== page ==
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Competitive careers as a way to mediocracy

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  • Kräkel, Matthias

Abstract

I show that in competitive careers based on individual performance the least productive individuals may have the highest probabilities to be promoted to top positions. These individuals have the lowest fall-back positions and, hence, the highest incentives to succeed in career contests. This detrimental incentive effect exists irrespective of whether effort and talent are substitutes or complements in the underlying contest-success function. However, in case of complements the incentive effect can be outweighed by a productivity effect that favors high effort choices by the more talented individuals. Switching from wages-attached-to-jobs to pay-for-performance at top career positions can be a solution to the mediocracy problem.

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Bibliographic Info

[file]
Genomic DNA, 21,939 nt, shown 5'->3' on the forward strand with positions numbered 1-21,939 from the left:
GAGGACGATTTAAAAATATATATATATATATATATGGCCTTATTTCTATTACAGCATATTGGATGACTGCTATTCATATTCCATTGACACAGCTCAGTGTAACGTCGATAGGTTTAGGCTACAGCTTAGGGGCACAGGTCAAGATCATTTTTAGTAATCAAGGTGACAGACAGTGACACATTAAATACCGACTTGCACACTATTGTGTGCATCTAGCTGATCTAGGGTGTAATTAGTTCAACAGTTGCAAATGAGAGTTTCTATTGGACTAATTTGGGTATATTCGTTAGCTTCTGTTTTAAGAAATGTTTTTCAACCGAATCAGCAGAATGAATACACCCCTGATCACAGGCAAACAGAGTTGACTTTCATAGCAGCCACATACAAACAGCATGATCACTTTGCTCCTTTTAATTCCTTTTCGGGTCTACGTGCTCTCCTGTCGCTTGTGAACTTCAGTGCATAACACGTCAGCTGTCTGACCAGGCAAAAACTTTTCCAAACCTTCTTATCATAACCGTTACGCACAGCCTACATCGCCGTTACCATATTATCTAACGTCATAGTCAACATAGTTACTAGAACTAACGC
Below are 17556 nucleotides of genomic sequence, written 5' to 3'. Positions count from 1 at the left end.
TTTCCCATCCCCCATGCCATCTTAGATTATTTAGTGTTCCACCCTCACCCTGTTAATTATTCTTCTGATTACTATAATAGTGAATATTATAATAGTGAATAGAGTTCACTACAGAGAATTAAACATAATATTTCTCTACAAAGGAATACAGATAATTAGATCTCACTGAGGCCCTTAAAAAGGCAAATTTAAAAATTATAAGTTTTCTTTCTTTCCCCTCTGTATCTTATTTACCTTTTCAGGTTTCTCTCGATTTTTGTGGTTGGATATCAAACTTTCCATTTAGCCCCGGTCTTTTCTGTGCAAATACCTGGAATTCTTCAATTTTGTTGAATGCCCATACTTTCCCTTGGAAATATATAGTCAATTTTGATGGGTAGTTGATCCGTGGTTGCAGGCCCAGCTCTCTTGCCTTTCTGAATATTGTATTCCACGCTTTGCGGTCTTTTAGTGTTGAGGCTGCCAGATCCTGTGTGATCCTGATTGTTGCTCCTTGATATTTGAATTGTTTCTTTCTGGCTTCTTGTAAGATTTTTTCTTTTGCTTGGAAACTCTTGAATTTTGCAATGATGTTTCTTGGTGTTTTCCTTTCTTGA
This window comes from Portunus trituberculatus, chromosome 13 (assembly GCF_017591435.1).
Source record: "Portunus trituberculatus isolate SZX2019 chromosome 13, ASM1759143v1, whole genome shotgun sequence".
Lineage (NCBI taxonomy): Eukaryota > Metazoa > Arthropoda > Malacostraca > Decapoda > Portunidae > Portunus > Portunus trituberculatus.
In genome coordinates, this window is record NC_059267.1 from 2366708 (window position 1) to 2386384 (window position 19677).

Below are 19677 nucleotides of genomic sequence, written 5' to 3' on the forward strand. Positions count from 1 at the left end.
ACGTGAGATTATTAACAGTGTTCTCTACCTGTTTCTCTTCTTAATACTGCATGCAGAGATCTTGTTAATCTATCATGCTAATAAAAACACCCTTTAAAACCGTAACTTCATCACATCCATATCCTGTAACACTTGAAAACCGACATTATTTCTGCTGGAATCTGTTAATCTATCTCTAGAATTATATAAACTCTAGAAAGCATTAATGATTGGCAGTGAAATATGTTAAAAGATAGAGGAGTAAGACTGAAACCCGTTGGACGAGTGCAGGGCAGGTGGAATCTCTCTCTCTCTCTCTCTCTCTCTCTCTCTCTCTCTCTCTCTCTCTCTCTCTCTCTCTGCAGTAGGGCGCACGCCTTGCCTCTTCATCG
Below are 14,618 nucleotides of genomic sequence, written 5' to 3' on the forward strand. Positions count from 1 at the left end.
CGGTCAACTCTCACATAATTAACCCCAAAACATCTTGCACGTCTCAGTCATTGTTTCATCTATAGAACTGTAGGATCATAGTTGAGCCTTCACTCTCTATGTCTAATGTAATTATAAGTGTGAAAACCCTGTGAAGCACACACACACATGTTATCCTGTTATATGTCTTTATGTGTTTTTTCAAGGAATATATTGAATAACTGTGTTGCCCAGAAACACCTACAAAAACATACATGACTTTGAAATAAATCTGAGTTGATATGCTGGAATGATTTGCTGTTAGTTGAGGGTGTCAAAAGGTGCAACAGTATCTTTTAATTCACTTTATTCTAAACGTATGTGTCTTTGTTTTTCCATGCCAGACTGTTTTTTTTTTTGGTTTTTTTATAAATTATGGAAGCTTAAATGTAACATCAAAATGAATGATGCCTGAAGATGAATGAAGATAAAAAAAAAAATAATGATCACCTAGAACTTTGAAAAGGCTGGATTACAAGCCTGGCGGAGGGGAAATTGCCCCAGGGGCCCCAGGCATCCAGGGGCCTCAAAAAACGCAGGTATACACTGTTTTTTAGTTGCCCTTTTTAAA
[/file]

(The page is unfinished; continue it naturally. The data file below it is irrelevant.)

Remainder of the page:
Article provided by Elsevier in its journal European Journal of Political Economy.

Volume (Year): 28 (2012)
Issue (Month): 1 ()
Pages: 76-87

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Handle: RePEc:eee:poleco:v:28:y:2012:i:1:p:76-87

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Web page: http://www.elsevier.com/locate/inca/505544

Related research

Keywords: Career competition; Contest; Mediocracy; Politicians;

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  1. The economics of the Peter principle
    by chris dillow in Stumbling and Mumbling on 2009-12-10 14:18:50

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